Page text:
Tuesday, June 5, 2007

Biography: John RHODES

From Portrait and biographical record of Genesee, Lapeer and Tuscola counties, Michigan..., Chicago, Chapman Bros., 1892, pp. 1035 - 1036:
JOHN RHODES. After a life spent in usefulness and in helping to perfect each bit of nature with which he came in contact, he whose name appears above was borne to his long home, but has left behind in the hearts and memories of his friends a record that is worthy of emulation by the young and that is an encouragement to the middle aged. Having for some time been a resident of Atlas Township, Genesee County, our subject was born in Orange County, N. Y., August 12, 1820. He is the son of William and Mary (Carr) Rhodes. The latter died when our subject was but a child.

When thirteen years of age John Rhodes with his father and stepmother removed to Western New York and when sixteen years old continued on the crest of the Westward wave to Huron County, Ohio, where he was reared to manhood. He there received a common-school education but was not the recipient of High School advantages. He has devoted himself throughout life to farming. His domestic life began September 28, 1843, when he was married in Ohio to Miss Huldah Hanley, who was born in Huron County of the same State, August 3, 1821. She was a daughter of John and Roxanna (Beebe) Hanley, and both parents were natives of Connecticut. Her grandfather Beebe settled in Lorain County, Ohio and thither Mrs. Rhodes' mother accompanied him although she had previously been married in her native State. The men of the family were patriots whose services were always offered in the time of their country's need.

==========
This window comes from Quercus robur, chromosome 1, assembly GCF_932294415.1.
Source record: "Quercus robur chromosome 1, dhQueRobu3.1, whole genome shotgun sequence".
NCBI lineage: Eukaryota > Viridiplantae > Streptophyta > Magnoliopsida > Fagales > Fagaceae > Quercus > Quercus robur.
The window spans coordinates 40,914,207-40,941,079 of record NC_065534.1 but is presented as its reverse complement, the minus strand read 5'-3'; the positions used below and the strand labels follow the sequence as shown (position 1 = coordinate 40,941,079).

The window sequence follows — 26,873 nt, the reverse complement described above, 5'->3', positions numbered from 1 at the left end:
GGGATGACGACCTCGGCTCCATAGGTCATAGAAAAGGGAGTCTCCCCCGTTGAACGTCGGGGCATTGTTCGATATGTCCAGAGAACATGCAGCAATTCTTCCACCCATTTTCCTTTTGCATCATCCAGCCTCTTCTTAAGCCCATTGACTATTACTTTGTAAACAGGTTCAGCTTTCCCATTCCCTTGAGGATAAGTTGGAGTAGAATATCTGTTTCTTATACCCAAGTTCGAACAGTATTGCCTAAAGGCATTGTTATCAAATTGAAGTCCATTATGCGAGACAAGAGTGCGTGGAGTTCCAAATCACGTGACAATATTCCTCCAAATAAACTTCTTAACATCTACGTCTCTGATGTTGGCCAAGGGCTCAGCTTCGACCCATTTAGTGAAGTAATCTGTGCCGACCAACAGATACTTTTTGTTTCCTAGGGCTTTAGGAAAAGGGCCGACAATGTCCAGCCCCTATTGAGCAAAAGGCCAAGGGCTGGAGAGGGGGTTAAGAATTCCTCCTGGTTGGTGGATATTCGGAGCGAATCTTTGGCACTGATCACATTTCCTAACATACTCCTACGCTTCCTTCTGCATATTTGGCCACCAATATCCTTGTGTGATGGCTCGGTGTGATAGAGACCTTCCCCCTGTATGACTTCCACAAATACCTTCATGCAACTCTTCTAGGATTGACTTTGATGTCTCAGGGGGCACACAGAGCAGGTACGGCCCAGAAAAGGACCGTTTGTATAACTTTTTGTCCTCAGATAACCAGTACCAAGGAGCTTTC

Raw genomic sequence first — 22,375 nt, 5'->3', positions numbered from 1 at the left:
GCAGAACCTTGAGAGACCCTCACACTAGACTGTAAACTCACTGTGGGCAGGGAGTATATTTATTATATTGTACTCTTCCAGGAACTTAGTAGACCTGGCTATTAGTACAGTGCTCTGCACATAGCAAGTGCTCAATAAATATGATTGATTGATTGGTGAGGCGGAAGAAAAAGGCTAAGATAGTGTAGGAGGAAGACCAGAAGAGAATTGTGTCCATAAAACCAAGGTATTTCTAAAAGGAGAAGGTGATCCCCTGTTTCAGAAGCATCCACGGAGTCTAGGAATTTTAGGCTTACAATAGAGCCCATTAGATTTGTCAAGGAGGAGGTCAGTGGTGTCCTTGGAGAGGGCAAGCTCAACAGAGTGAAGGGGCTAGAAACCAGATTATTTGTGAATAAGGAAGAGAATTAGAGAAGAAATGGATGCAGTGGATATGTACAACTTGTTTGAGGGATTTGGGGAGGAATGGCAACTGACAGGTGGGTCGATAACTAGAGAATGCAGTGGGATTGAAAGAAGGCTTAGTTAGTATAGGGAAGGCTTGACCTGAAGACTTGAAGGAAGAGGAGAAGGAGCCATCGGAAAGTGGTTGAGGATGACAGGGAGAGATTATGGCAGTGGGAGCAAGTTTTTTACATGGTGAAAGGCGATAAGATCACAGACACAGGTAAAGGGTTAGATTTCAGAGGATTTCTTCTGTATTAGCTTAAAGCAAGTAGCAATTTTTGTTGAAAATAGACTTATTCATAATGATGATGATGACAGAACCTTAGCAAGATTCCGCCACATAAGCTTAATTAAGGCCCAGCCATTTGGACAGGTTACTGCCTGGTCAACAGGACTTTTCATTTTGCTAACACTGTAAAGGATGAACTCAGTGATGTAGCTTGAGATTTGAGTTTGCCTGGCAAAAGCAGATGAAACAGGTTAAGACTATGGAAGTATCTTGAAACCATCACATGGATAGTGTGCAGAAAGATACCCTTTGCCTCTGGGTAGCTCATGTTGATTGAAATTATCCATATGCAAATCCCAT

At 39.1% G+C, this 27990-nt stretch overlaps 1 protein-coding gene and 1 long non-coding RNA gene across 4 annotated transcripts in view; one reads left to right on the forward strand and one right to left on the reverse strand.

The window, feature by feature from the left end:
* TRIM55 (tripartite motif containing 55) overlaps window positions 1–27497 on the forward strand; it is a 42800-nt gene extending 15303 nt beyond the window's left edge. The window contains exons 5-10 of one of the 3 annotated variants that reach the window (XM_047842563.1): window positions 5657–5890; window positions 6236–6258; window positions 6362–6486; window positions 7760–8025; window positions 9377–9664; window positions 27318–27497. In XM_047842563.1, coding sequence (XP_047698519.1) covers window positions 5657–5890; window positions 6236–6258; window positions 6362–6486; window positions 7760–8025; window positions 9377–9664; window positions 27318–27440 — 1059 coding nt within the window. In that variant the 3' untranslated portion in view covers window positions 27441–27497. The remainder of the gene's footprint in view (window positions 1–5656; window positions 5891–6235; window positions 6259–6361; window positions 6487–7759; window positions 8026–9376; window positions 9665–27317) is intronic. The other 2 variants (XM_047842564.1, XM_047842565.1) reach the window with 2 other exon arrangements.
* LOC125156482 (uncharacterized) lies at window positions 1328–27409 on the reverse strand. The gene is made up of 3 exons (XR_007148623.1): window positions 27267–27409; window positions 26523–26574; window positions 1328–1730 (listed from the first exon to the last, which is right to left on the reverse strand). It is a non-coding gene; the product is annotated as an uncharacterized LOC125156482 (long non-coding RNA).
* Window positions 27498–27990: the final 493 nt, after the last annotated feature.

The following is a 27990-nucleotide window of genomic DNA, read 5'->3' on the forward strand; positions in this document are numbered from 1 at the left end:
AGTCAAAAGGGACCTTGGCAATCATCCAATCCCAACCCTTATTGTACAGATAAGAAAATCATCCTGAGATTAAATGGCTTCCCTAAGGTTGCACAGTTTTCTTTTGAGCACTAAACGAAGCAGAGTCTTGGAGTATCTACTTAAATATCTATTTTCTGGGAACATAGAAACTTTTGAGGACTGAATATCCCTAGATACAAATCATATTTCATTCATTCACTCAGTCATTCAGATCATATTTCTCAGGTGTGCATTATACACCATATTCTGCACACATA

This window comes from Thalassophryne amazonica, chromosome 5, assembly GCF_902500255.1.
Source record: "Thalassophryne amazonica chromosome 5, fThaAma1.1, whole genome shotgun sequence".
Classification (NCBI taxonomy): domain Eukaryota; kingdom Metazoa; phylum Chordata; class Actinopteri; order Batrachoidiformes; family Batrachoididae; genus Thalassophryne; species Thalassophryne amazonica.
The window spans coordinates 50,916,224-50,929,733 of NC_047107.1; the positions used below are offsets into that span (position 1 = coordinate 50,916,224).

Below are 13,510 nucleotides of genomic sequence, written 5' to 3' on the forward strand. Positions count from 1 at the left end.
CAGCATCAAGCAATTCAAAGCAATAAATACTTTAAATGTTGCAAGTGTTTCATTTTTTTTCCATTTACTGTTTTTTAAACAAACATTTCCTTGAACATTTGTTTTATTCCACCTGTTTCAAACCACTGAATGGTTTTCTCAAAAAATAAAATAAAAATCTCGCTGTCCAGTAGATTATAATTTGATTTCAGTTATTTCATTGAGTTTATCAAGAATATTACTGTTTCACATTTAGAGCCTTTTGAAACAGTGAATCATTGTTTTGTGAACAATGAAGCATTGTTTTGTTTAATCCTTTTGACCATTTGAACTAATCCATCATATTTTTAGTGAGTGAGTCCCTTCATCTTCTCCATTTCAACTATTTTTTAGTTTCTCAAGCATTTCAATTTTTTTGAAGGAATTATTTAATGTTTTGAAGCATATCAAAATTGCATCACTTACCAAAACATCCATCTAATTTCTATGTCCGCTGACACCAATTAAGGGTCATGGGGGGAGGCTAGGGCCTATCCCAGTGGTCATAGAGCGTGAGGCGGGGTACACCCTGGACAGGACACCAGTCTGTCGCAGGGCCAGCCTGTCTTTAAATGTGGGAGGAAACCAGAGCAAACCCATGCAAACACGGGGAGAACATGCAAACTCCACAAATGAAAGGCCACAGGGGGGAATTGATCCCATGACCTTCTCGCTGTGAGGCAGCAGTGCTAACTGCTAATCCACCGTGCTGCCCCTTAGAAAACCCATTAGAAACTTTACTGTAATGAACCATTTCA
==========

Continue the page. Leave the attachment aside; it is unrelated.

To Mr. and Mrs. Rhodes six children were born, four of whom are now living--Mary J., Frances, Mrs. Oscar Sweers; Calvin L., and Ella M. Sarah and Adel are deceased, the latter dying in infancy. In 1843 our subject started with his wife to Michigan, coming via the lakes, and his parents accompanied them, but took the overland route. They made a settlement in Genesee County, now owned and occupied by Mrs. Rhodes. They settled in the woods, building a log cabin in which they resided for several years, erecting their present residence later. He cleared up a farm which was in a wild condition, using oxen in the work for a number of years. He died March 4, 1888. In his death Atlas Township loses one of her early pioneers and most esteemed citizens. He was a member of the Congregational Church of which he had been Trustee for many years. In his political views he was a Republican. At his death he left a valuable estate which was the result of his life labor. His widow resides on the home farm and she with her children make one of the most highly esteemed families in this portion of the county.

1 comment:

Anonymous said...

I have Mrs Rhoade's bible copywrited 1858